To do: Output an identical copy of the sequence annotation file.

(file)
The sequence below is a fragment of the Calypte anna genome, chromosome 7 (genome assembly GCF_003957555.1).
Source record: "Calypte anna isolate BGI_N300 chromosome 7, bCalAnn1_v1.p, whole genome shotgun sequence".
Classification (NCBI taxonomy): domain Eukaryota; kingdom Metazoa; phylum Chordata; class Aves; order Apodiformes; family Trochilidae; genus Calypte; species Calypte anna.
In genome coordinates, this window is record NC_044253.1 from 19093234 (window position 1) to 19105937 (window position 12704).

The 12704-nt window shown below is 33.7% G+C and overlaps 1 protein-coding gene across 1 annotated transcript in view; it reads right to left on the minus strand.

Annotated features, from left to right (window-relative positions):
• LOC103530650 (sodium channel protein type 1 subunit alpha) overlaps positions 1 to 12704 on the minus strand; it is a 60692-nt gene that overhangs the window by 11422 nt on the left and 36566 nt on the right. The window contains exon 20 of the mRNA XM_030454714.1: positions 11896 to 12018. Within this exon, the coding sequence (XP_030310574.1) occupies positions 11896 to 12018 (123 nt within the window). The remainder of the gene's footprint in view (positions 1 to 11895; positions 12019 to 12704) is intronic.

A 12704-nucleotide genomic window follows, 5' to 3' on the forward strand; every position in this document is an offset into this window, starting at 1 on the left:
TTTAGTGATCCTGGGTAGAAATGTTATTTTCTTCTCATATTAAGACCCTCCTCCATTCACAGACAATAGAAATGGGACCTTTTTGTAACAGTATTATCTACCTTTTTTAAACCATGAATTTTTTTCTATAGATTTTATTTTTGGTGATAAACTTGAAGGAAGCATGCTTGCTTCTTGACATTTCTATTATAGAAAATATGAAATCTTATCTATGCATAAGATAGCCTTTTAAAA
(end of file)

The sequence below is a fragment of the Calypte anna genome, chromosome 7 (genome assembly GCF_003957555.1).
Source record: "Calypte anna isolate BGI_N300 chromosome 7, bCalAnn1_v1.p, whole genome shotgun sequence".
Classification (NCBI taxonomy): domain Eukaryota; kingdom Metazoa; phylum Chordata; class Aves; order Apodiformes; family Trochilidae; genus Calypte; species Calypte anna.
In genome coordinates, this window is record NC_044253.1 from 19093234 (window position 1) to 19105937 (window position 12704).

The 12704-nt window shown below is 33.7% G+C and overlaps 1 protein-coding gene across 1 annotated transcript in view; it reads right to left on the minus strand.

Annotated features, from left to right (window-relative positions):
• LOC103530650 (sodium channel protein type 1 subunit alpha) overlaps positions 1 to 12704 on the minus strand; it is a 60692-nt gene that overhangs the window by 11422 nt on the left and 36566 nt on the right. The window contains exon 20 of the mRNA XM_030454714.1: positions 11896 to 12018. Within this exon, the coding sequence (XP_030310574.1) occupies positions 11896 to 12018 (123 nt within the window). The remainder of the gene's footprint in view (positions 1 to 11895; positions 12019 to 12704) is intronic.

A 12704-nucleotide genomic window follows, 5' to 3' on the forward strand; every position in this document is an offset into this window, starting at 1 on the left:
TTTAGTGATCCTGGGTAGAAATGTTATTTTCTTCTCATATTAAGACCCTCCTCCATTCACAGACAATAGAAATGGGACCTTTTTGTAACAGTATTATCTACCTTTTTTAAACCATGAATTTTTTTCTATAGATTTTATTTTTGGTGATAAACTTGAAGGAAGCATGCTTGCTTCTTGACATTTCTATTATAGAAAATATGAAATCTTATCTATGCATAAGATAGCCTTTTAAAA